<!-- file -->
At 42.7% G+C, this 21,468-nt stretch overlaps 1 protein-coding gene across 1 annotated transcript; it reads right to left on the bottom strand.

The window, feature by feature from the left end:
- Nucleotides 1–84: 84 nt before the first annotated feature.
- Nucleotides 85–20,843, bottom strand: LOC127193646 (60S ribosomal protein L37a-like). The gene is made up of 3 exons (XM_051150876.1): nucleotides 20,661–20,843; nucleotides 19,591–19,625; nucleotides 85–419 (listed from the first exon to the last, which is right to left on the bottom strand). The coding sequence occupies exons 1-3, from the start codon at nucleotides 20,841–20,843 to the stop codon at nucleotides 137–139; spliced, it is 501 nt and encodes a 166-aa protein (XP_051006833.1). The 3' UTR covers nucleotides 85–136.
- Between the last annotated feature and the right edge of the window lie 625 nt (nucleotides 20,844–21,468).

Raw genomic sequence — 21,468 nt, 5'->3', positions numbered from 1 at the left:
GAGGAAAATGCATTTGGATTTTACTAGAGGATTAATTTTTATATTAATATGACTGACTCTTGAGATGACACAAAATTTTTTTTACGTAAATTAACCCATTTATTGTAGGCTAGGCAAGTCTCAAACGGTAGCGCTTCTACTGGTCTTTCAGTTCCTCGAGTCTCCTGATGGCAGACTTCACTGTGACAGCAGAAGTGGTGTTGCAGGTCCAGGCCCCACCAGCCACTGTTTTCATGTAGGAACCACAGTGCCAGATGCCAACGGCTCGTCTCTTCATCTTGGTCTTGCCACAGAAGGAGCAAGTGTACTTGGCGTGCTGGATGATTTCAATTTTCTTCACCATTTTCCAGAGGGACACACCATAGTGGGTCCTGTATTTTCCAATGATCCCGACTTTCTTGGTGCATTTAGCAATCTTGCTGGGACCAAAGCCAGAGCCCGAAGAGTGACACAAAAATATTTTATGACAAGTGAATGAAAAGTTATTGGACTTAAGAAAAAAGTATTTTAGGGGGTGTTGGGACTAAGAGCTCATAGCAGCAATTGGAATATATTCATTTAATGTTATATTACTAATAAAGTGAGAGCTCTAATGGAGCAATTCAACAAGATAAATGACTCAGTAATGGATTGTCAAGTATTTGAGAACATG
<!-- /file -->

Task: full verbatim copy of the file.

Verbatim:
At 42.7% G+C, this 21,468-nt stretch overlaps 1 protein-coding gene across 1 annotated transcript; it reads right to left on the bottom strand.

The window, feature by feature from the left end:
- Nucleotides 1–84: 84 nt before the first annotated feature.
- Nucleotides 85–20,843, bottom strand: LOC127193646 (60S ribosomal protein L37a-like). The gene is made up of 3 exons (XM_051150876.1): nucleotides 20,661–20,843; nucleotides 19,591–19,625; nucleotides 85–419 (listed from the first exon to the last, which is right to left on the bottom strand). The coding sequence occupies exons 1-3, from the start codon at nucleotides 20,841–20,843 to the stop codon at nucleotides 137–139; spliced, it is 501 nt and encodes a 166-aa protein (XP_051006833.1). The 3' UTR covers nucleotides 85–136.
- Between the last annotated feature and the right edge of the window lie 625 nt (nucleotides 20,844–21,468).

Raw genomic sequence — 21,468 nt, 5'->3', positions numbered from 1 at the left:
GAGGAAAATGCATTTGGATTTTACTAGAGGATTAATTTTTATATTAATATGACTGACTCTTGAGATGACACAAAATTTTTTTTACGTAAATTAACCCATTTATTGTAGGCTAGGCAAGTCTCAAACGGTAGCGCTTCTACTGGTCTTTCAGTTCCTCGAGTCTCCTGATGGCAGACTTCACTGTGACAGCAGAAGTGGTGTTGCAGGTCCAGGCCCCACCAGCCACTGTTTTCATGTAGGAACCACAGTGCCAGATGCCAACGGCTCGTCTCTTCATCTTGGTCTTGCCACAGAAGGAGCAAGTGTACTTGGCGTGCTGGATGATTTCAATTTTCTTCACCATTTTCCAGAGGGACACACCATAGTGGGTCCTGTATTTTCCAATGATCCCGACTTTCTTGGTGCATTTAGCAATCTTGCTGGGACCAAAGCCAGAGCCCGAAGAGTGACACAAAAATATTTTATGACAAGTGAATGAAAAGTTATTGGACTTAAGAAAAAAGTATTTTAGGGGGTGTTGGGACTAAGAGCTCATAGCAGCAATTGGAATATATTCATTTAATGTTATATTACTAATAAAGTGAGAGCTCTAATGGAGCAATTCAACAAGATAAATGACTCAGTAATGGATTGTCAAGTATTTGAGAACATG